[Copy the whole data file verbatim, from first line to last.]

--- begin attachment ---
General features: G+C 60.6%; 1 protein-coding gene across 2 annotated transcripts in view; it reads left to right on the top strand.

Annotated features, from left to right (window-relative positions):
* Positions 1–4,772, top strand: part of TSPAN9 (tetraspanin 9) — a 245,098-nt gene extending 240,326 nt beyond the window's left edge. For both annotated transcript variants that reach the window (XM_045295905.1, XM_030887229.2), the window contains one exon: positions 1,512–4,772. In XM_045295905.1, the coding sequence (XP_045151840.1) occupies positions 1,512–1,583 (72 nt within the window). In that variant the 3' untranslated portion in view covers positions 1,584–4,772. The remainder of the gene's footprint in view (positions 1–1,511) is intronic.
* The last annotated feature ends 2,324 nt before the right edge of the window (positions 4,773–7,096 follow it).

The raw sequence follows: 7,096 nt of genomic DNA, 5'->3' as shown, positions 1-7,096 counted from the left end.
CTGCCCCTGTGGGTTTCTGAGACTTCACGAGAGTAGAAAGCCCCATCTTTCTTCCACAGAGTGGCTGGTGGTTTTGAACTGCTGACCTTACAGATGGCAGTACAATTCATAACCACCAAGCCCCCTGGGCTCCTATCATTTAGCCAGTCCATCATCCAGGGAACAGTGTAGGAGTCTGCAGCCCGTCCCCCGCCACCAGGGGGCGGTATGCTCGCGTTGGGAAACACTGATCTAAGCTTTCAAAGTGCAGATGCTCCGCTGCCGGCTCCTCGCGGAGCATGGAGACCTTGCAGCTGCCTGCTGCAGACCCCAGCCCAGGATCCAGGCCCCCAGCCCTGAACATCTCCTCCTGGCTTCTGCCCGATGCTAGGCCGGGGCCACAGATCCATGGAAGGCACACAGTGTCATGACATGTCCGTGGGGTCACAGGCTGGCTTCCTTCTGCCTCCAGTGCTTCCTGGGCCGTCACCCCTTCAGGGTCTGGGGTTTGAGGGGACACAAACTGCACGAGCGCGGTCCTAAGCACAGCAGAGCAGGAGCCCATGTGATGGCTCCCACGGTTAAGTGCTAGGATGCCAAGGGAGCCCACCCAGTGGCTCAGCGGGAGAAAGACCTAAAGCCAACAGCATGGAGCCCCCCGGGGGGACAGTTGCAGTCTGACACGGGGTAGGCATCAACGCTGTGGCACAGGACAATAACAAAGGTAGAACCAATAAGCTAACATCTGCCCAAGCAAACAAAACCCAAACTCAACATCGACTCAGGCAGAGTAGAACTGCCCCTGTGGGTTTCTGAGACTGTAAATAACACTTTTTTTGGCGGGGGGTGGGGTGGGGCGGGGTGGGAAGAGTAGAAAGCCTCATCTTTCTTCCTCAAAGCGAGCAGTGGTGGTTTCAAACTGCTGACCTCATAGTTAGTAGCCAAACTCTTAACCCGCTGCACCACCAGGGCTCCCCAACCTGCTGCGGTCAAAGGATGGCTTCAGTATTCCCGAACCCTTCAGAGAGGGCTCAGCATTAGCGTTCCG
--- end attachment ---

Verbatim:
General features: G+C 60.6%; 1 protein-coding gene across 2 annotated transcripts in view; it reads left to right on the top strand.

Annotated features, from left to right (window-relative positions):
* Positions 1–4,772, top strand: part of TSPAN9 (tetraspanin 9) — a 245,098-nt gene extending 240,326 nt beyond the window's left edge. For both annotated transcript variants that reach the window (XM_045295905.1, XM_030887229.2), the window contains one exon: positions 1,512–4,772. In XM_045295905.1, the coding sequence (XP_045151840.1) occupies positions 1,512–1,583 (72 nt within the window). In that variant the 3' untranslated portion in view covers positions 1,584–4,772. The remainder of the gene's footprint in view (positions 1–1,511) is intronic.
* The last annotated feature ends 2,324 nt before the right edge of the window (positions 4,773–7,096 follow it).

The raw sequence follows: 7,096 nt of genomic DNA, 5'->3' as shown, positions 1-7,096 counted from the left end.
CTGCCCCTGTGGGTTTCTGAGACTTCACGAGAGTAGAAAGCCCCATCTTTCTTCCACAGAGTGGCTGGTGGTTTTGAACTGCTGACCTTACAGATGGCAGTACAATTCATAACCACCAAGCCCCCTGGGCTCCTATCATTTAGCCAGTCCATCATCCAGGGAACAGTGTAGGAGTCTGCAGCCCGTCCCCCGCCACCAGGGGGCGGTATGCTCGCGTTGGGAAACACTGATCTAAGCTTTCAAAGTGCAGATGCTCCGCTGCCGGCTCCTCGCGGAGCATGGAGACCTTGCAGCTGCCTGCTGCAGACCCCAGCCCAGGATCCAGGCCCCCAGCCCTGAACATCTCCTCCTGGCTTCTGCCCGATGCTAGGCCGGGGCCACAGATCCATGGAAGGCACACAGTGTCATGACATGTCCGTGGGGTCACAGGCTGGCTTCCTTCTGCCTCCAGTGCTTCCTGGGCCGTCACCCCTTCAGGGTCTGGGGTTTGAGGGGACACAAACTGCACGAGCGCGGTCCTAAGCACAGCAGAGCAGGAGCCCATGTGATGGCTCCCACGGTTAAGTGCTAGGATGCCAAGGGAGCCCACCCAGTGGCTCAGCGGGAGAAAGACCTAAAGCCAACAGCATGGAGCCCCCCGGGGGGACAGTTGCAGTCTGACACGGGGTAGGCATCAACGCTGTGGCACAGGACAATAACAAAGGTAGAACCAATAAGCTAACATCTGCCCAAGCAAACAAAACCCAAACTCAACATCGACTCAGGCAGAGTAGAACTGCCCCTGTGGGTTTCTGAGACTGTAAATAACACTTTTTTTGGCGGGGGGTGGGGTGGGGCGGGGTGGGAAGAGTAGAAAGCCTCATCTTTCTTCCTCAAAGCGAGCAGTGGTGGTTTCAAACTGCTGACCTCATAGTTAGTAGCCAAACTCTTAACCCGCTGCACCACCAGGGCTCCCCAACCTGCTGCGGTCAAAGGATGGCTTCAGTATTCCCGAACCCTTCAGAGAGGGCTCAGCATTAGCGTTCCG